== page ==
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MURPHY: Living legend's last call

POSTED: January 9, 2008 5:07 a.m.

I had a sinking feeling after a phone call Friday morning.

Someone on the other end of the phone was inquiring about whether the rumor was true that Georgia football broadcaster Larry Munson wouldn’t be making the trip to call the Sugar Bowl on Tuesday in New Orleans. At first, I felt a little caught off guard to answer the question since I was still wiping sleep out of my eyes.

"No, I haven’t heard anything yet," I quickly replied making it abundantly clear how I wasn’t abreast of the situation.

But a little feeling deep-down inside told me that it was probably true. Once I got to work early in the afternoon, I saw the story on the wire that the road crew of Scott Howard and Eric Zeier would be in charge of calling the action.

It makes me terribly sad just to think about it. Every Georgia fan needs to realize that we’ve probably heard the end of the legendary broadcast voice from Munson, a voice that really can’t be matched.

I’ve seen Munson sporadically while covering Georgia games over the past couple years, and it is clear that his health is less than ideal. The fact that Munson was able to call the six home games this season showed every Bulldog fan what a trooper he is.

It’s obvious he’d rather spend his Saturday’s calling games with a spotter over his shoulder to make sure he gathered every little detail of the play accurately.

Munson’s probably not the kind that wants to prop up his feet and let a younger pup do the play-by-play.

Larry Munson is undeniably part of the fabric that makes up the institution of Georgia football. But sadly, I can’t imagine that we’ll see Munson in the booth ever again.

I can only have sympathy for the person given the role of trying to replace Munson. That’s going to be a thankless job for Howard, Zeier or anyone else for that matter. But with time that person will be embraced by Georgia fans. Remember, when Munson took the helm in the 1960’s it took Georgia fans time to get used to his midwestern accent. Or so I’ve been told.

Georgia football will move forward if Munson never calls a game again. The Bulldogs will still pile up the wins and conference titles if his gravely depiction of the game isn’t there to present the story inside the story of the game.

But without Munson’s account of the action it will certainly leave something to be desired.

It’s a fact of life being a Georgia football fan that we’ve all had to prepare for. Sooner or later, Munson will no longer be a staple in the broadcast booth. I remember, me and my college roomates used to try to envision what the world of Bulldogs’ football would be like without Munson. It was an unpleasant subject, so it was more comfortable to quickly change the topic of conversation.

But the idea of having no more Munson really resonated about five years ago.

I remember reading a candid interview with Munson in the AJC following the 2002 SEC championship and Sugar Bowl win over Florida State. He was honest about the fact that he thought about retiring following the 2001 season. At that time, he didn’t have the burdening health problems he faces now. Munson was just not sure he could bring the passion to the booth the fans deserved anymore.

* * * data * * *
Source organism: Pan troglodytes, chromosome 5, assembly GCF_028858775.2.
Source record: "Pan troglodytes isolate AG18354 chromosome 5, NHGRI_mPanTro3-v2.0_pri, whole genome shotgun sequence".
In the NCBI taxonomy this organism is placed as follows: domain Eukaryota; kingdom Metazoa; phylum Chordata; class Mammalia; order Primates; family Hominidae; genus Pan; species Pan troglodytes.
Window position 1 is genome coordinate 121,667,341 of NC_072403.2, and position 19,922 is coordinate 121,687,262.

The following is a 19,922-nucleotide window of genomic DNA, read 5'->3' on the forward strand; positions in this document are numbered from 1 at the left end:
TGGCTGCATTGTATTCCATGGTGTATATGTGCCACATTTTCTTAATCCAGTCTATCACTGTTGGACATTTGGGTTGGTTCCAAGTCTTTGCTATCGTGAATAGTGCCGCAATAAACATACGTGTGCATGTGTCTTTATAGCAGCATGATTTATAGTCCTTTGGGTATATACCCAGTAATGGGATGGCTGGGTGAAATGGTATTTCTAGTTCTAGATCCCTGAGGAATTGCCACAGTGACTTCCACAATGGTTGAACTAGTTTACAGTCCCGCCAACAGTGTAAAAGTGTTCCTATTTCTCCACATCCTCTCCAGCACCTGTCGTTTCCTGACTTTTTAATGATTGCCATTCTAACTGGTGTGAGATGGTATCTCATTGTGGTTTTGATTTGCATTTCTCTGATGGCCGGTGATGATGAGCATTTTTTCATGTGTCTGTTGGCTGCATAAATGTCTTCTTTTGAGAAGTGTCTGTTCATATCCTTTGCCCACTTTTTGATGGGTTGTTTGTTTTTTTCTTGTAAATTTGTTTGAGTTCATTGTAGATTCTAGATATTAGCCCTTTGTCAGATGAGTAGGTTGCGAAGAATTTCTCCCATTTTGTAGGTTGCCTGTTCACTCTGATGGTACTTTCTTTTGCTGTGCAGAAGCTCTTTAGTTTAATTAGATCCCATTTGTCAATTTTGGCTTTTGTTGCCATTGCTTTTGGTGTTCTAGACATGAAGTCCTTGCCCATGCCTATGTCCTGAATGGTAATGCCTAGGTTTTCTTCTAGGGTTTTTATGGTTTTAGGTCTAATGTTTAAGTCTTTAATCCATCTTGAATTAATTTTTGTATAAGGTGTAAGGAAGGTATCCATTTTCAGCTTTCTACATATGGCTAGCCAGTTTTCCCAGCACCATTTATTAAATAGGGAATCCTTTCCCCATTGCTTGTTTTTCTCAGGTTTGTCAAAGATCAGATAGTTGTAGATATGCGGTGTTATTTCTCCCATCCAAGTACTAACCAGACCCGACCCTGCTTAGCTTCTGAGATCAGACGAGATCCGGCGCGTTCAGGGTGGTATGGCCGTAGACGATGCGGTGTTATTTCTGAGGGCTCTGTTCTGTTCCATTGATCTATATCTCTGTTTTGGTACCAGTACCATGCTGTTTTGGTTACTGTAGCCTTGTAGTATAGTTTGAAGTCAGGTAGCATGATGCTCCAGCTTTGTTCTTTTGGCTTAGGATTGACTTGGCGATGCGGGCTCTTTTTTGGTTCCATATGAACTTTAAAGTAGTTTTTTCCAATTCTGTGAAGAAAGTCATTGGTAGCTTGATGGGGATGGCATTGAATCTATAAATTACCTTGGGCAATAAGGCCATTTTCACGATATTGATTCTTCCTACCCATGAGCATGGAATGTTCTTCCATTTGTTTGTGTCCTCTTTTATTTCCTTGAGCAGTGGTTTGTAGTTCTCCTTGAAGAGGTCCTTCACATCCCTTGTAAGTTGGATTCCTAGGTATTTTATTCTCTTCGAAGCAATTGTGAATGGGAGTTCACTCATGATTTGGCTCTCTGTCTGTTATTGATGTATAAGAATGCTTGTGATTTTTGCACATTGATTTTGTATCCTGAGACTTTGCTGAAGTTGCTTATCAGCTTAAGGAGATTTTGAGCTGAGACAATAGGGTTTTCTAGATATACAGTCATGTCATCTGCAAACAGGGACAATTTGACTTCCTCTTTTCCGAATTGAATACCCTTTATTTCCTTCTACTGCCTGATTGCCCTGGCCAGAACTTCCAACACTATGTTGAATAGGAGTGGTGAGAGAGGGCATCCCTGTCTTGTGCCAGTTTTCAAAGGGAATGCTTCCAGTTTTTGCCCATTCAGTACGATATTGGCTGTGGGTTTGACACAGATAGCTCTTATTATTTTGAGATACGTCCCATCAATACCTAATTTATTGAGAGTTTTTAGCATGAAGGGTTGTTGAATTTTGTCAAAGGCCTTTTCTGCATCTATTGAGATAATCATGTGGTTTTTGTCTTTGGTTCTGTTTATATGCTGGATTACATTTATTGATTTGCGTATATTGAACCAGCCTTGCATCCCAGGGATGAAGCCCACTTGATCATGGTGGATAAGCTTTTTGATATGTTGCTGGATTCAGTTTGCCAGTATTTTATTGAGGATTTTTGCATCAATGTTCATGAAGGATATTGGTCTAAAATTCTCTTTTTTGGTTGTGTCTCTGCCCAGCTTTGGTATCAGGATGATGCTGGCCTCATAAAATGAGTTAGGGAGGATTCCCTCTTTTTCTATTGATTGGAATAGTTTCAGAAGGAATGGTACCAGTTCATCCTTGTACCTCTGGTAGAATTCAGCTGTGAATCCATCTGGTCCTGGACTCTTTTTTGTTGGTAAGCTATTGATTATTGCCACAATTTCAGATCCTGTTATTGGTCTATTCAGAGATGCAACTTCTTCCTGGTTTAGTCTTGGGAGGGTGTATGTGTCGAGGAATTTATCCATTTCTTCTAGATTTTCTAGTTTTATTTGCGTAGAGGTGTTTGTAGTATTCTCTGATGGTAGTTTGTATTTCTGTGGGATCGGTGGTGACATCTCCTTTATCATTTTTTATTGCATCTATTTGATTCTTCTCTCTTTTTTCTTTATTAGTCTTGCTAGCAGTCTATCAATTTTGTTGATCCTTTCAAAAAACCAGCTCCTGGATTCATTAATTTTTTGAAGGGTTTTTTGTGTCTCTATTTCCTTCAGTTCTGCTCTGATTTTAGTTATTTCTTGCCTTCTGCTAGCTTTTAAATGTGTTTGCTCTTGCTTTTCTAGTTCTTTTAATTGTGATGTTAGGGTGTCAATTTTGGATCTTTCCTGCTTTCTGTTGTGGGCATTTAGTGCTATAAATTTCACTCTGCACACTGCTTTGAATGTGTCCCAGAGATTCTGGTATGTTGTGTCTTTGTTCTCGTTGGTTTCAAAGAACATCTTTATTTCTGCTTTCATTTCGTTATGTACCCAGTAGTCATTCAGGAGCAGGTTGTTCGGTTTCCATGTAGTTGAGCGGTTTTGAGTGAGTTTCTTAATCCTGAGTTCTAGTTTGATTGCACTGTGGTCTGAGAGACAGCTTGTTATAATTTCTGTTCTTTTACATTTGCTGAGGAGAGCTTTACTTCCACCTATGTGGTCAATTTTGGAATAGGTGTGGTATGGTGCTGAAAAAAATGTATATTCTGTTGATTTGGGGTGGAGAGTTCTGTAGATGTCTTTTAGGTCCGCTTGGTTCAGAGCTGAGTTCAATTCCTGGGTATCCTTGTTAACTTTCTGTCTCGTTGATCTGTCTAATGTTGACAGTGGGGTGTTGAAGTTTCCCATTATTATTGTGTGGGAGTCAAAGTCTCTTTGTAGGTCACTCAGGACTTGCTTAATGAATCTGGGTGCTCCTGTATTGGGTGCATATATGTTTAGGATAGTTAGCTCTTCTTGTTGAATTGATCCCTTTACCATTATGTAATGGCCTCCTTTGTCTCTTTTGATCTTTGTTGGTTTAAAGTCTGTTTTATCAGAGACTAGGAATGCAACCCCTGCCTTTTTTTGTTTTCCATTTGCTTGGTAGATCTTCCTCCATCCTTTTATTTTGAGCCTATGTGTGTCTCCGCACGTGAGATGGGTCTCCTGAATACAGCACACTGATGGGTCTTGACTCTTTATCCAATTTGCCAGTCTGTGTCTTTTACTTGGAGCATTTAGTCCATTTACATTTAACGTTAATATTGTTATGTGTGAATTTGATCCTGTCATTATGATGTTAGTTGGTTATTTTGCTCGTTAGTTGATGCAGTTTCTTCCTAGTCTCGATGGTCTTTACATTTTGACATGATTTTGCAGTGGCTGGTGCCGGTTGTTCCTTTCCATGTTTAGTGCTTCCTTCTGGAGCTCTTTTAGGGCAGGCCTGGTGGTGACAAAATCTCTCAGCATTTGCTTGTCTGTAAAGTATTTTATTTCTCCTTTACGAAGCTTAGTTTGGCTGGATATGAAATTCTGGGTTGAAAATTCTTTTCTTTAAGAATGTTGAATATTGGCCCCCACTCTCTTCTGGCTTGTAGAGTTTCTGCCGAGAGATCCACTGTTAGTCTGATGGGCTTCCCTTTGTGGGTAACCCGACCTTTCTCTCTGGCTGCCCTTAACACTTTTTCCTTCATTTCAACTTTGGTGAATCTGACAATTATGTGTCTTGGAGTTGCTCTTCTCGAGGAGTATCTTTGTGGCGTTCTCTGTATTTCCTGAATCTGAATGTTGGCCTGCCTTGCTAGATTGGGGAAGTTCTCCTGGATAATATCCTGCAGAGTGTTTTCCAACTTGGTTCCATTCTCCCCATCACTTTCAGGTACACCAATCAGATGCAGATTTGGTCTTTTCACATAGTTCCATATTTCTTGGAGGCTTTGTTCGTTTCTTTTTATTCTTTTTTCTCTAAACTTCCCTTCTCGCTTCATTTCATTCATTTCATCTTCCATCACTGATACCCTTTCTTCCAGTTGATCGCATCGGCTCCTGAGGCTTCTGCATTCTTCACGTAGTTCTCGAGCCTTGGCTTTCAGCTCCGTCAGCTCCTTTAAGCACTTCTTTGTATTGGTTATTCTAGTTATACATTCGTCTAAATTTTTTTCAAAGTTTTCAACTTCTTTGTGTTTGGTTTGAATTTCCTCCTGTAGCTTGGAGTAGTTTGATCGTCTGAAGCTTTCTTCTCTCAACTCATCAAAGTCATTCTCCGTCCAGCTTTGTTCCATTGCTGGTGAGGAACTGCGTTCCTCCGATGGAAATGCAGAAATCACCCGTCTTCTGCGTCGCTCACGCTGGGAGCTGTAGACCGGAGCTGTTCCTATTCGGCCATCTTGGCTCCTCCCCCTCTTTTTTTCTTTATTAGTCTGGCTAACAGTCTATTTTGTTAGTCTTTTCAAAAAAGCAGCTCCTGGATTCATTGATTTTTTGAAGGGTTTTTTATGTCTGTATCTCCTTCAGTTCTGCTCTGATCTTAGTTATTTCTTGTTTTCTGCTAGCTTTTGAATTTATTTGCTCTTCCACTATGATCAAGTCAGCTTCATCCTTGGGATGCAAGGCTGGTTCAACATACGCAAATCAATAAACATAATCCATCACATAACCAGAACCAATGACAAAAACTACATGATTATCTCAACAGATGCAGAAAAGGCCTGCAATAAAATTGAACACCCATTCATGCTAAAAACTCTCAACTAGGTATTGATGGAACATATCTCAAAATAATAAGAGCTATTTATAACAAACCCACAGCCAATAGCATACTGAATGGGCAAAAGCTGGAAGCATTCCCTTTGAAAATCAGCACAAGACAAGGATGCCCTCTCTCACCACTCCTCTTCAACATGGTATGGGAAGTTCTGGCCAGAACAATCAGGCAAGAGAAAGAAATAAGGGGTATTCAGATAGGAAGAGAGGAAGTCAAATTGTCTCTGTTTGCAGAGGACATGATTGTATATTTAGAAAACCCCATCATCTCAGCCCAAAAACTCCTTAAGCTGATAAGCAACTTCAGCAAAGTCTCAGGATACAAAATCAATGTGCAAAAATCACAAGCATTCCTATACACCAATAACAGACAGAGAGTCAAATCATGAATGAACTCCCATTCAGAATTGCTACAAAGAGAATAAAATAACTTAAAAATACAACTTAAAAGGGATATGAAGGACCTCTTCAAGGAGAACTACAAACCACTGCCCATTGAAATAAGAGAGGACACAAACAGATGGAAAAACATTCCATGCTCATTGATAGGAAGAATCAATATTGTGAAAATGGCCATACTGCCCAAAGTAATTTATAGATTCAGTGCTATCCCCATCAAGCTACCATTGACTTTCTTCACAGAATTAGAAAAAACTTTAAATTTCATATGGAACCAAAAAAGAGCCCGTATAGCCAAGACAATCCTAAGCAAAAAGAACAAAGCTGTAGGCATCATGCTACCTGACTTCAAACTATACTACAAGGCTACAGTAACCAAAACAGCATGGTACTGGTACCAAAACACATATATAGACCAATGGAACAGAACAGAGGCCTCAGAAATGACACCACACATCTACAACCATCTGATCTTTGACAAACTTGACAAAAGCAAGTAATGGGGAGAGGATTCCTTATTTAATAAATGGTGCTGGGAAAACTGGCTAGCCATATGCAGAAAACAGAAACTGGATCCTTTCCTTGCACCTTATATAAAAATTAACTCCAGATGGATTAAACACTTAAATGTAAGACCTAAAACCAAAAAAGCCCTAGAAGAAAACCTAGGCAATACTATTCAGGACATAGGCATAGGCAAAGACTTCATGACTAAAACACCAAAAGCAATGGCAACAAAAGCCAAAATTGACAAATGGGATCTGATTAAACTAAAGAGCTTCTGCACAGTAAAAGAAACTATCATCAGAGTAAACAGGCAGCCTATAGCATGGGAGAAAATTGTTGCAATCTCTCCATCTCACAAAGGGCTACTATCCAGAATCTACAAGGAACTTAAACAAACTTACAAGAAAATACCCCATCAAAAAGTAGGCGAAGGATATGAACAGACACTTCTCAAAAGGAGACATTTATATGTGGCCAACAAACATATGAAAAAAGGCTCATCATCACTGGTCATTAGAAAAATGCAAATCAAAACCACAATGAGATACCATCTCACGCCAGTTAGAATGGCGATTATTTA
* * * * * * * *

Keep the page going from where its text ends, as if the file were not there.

Since that time, I’ve tried to enjoy listening to Munson call the games more than ever. I always found it humorous when he would totally botch a name, even if it was one of our own players. And who can combine four words into one more gracefully than Munson with a, "whatchamacallit," or, "something of the sort." And this season Georgia fans grew to appreciate that Knowshon Moreno was dubbed "the kid from New Jersey."

Who else could get away with something like that?

Everyone also has their favorite Munson call too. There’s no need to rehash them all here.

But one of my favorite calls was one from my time in Athens. It was the Georgia win over Tennessee at Sanford Stadium in 2000. In the final minutes, Georgia students (presumably) began to trickle onto the field over the hedges and onto the sideline waiting for the final seconds to tick off the clock. And then the crowd swelled so big than the fans started to encroach onto the field of play before the final buzzer. Munson was worried that it was going to cost the Bulldogs the game.

"Somebody get those students off the field... they’re going to cost us the game," Munson belted out repeatedly over the air. Of course, I didn’t hear his call of the game until the next day, since I was right in the thick of the action in the student section.

For the record, I wasn’t one of the idiots running on the field before the game ended. And in hindsight, that youthful blunder by the students really could have cost Georgia the game.

I’ll always remember that call, along with all the other classics.

Maybe if Munson’s health takes a turn for the better he can be on hand for games in the fall. I’m sure seeing him in the booth during games would bring a smile to everyones’ faces.

But as far as hearing him ever call another game, I’m afraid we’ve heard the final call from the great Larry Munson.



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